1. Quint (2007-02-09). "Quint visits the IRON MAN production offices! Art! Favreau speaks about sequels (?!?), casting and more!!!". Ain't It Cool News. Retrieved 2007-02-10.
  2. Rotten, Ryan (2008-04-01). "Iron Man: The Set Visit - Jon Favreau". Superhero Hype. Retrieved 2008-04-01.
  3. 1 2 3 4 5 "IRON MAN Production Notes". SciFi Japan. April 30, 2008. Archived from the original on March 28, 2013. Retrieved March 28, 2013.
  4. Andrews, Marke (2008-04-11). "Vancouver's visual effects makers bulk up". The Vancouver Sun. Canada. Retrieved 2008-04-12.
  5. 1 2 Douglas, Edward (April 29, 2008). "Exclusive: An In-Depth Iron Man Talk with Jon Favreau". Superhero Hype. Archived from the original on February 27, 2013.
  6. "Who Designed the Iron Man Suit?". Superhero Hype. May 6, 2007. Retrieved May 6, 2007.
  7. Sciretta, Peter (October 21, 2008). "Iron Man: Official War Machine Concept Art". /Film.
  8. 1 2 Robertson, Barbara (February 21, 2011). "ILM VFX Supervisor Ben Snow on Iron Man 2". Archived from the original on August 24, 2012. Retrieved August 24, 2012.
  9. 1 2 3 Anders, Charlie Jane. "Design secrets of Iron Man 2: Suitcase armor, Whiplash and crazy improv!". io9. May 21, 2010
  10. 1 2 Pham, Christina; Strom, Marc (2012-03-01). "Essential Avengers: Designing Iron Man". Marvel Comics. Archived from the original on 2012-03-02.
  11. Failes, Ian (May 6, 2013). "'Iron Man 3': more suits to play with". FX Guide. Archived from the original on May 7, 2013. Retrieved May 7, 2013.
  12. Hellard, Paul (May 7, 2013). "CGSociety: Production Focus". Retrieved May 22, 2013.
  13. 1 2 Keyes, Rob (March 18, 2014). "First Look At Quicksilver, Scarlet Witch & Hulkbuster Designs in 'The Avengers 2′". Screen Rant. Archived from the original on March 18, 2014. Retrieved March 18, 2014.
  14. 1 2 3 4 5 6 7 Plumb, Alastair. "The Evolution Of Iron Man's Suits". Retrieved April 9, 2013.
  15. 1 2 3 4 5 6 7 8 9 10 11 12 13 14 15 16 17 18 19 20 21 22 23 24 25 Silverio, Brian (May 8, 2013). "Closer Look At Armors & Unused Concepts For 'Iron Man 3'". Retrieved May 10, 2013.
  16. 1 2 3 4 5 6 7 8 9 10 11 12 Johnson, Scott (April 2, 2013). "Iron Man 3: Suits Of Armor Revealed". Retrieved April 9, 2013.
  17. "'Iron Man 3' Fun Facts, Suit and Prop Exhibition at Disneyland (Minor Spoilers)". Stitch Kingdom. March 28, 2013.
  18. "Iron Man's Mark XLIII Armor from Avengers: Age of Ultron Revealed". December 15, 2014.
  19. "Avengers: Age of Ultron". Method Studios. Archived from the original on May 12, 2015. Retrieved May 12, 2015.
  20. Perry, Spencer (December 18, 2015). "Choose a Side with the Captain America: Civil War Hot Toys". Archived from the original on December 18, 2015. Retrieved December 18, 2015.
  21. Seymour, Mike (May 24, 2016). "Captain America: a very civil war". FX Guide. Archived from the original on May 26, 2016. Retrieved May 26, 2016.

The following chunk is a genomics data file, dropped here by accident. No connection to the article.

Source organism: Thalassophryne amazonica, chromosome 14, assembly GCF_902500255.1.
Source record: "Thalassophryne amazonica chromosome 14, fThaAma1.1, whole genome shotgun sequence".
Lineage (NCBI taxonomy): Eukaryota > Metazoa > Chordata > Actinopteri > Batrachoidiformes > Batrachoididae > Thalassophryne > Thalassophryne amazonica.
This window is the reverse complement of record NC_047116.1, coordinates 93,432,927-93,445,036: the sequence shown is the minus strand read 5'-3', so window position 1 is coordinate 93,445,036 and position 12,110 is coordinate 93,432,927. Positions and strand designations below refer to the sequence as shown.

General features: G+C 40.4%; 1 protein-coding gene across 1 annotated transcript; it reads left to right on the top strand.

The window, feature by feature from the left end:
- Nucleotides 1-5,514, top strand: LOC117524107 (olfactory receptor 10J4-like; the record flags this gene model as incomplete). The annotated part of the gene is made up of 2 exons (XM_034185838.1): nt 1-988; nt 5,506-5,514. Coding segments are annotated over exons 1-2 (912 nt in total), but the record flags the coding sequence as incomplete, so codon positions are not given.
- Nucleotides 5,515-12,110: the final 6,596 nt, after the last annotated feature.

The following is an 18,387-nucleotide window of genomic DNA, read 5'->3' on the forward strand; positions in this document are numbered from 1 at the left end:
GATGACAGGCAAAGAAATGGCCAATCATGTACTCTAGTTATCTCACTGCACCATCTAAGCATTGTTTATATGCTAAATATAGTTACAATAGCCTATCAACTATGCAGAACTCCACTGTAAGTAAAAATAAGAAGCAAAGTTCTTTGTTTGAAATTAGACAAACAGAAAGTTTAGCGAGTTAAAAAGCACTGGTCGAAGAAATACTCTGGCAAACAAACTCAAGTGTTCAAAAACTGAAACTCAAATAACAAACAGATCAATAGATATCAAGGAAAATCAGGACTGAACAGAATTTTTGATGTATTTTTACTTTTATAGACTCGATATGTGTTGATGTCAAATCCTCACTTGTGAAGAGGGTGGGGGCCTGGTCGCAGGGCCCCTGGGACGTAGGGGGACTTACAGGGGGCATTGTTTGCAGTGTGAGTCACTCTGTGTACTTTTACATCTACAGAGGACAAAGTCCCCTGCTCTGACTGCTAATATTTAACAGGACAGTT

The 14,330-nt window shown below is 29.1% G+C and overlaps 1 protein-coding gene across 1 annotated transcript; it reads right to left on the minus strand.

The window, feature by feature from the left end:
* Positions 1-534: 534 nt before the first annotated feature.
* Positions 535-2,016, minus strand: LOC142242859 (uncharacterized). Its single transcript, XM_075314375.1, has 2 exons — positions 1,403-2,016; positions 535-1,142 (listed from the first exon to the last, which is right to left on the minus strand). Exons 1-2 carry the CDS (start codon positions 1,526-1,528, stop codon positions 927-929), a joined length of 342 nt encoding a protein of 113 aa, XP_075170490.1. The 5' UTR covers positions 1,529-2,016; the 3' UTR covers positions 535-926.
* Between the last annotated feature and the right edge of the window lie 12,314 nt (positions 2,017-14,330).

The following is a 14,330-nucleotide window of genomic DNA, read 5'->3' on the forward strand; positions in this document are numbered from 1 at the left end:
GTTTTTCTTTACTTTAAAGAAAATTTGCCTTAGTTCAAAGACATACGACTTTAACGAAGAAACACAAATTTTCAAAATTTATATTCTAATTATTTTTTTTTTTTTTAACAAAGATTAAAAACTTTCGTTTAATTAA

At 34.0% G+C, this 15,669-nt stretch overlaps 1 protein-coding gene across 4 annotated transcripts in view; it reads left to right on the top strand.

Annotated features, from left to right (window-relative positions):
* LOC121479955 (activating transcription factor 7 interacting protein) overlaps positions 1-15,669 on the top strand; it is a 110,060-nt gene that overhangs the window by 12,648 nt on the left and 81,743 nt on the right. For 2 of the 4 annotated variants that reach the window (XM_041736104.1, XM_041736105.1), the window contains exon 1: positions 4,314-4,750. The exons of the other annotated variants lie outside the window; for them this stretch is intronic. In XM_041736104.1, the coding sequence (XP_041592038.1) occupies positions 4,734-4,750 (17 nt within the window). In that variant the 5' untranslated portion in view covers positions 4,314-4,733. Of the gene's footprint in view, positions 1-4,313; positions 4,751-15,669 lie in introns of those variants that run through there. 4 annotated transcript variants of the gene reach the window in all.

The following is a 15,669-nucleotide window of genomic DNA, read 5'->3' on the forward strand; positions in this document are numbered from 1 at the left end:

22. Gage, Christos; Pilgrim, William Corona (w), Kurth, Steve (p), Geraci, Drew (i), Sotocolor (col). Iron Man 3 Prelude 2 (April 2013), New York City: Marvel Comics
  23. 1 2 3 4 5 6 "Marvel's Iron Man 3 Armor Unlock Reveal". Facebook. March 28, 2013. Retrieved March 28, 2013.
  24. Buffa, Chris (April 26, 2013). "Iron Man 3: The Official Game Armor". Retrieved May 6, 2013.
  25. White, Brett (March 25, 2015). ""Avengers" Fun Facts Reveal New Scarlet Witch, Hulkbuster Details". Comic Book Resources. Archived from the original on March 25, 2015. Retrieved March 25, 2015.
  26. Rivera, Joshua (October 22, 2014). "'Avengers: Age of Ultron' trailer is here: What we learned". Entertainment Weekly. Archived from the original on October 23, 2014. Retrieved October 23, 2014.
  27. Schedeen, Jesse (December 19, 2014). "NEW STAR WARS & AVENGERS FIGURES COMING FROM HOT TOYS". IGN. Retrieved December 19, 2014.
  28. Bean, James (2015-04-11). "'Avengers: Age of Ultron' director and cast answer our questions". Hypable. Retrieved 2015-04-24.
  29. 1 2 Gage, Christos, Pilgrim, William Corona (w), Kurth, Steve (p), Geraci, Drew (i), Sotocolor (col). Iron Man 3 Prelude 1 (March 2013), New York City: Marvel Comics
  30. Keyes, Rob (March 23, 2013). "Iron Man 3: The Story Behind Rhodey & The Iron Patriot Armor". Screen Rant.
  31. Schedeen, Jesse (April 10, 2015). "NEW HOT TOYS FIGURE REVEALS WAR MACHINE'S AGE OF ULTRON ARMOR". IGN. Archived from the original on April 11, 2015. Retrieved April 11, 2015.
  32. Collinson, Gary (February 12, 2016). "Hot Toys Iron Man and War Machine collectible busts from Captain America: Civil War". Flickering Myth. Archived from the original on May 6, 2016. Retrieved May 6, 2016.
  33. "Iron Man brings his Iron Legion out to play in Marvel's Avengers Assemble - Exodus".
This article is issued from Wikipedia - version of the 8/22/2016. The text is available under the Creative Commons Attribution/Share Alike but additional terms may apply for the media files.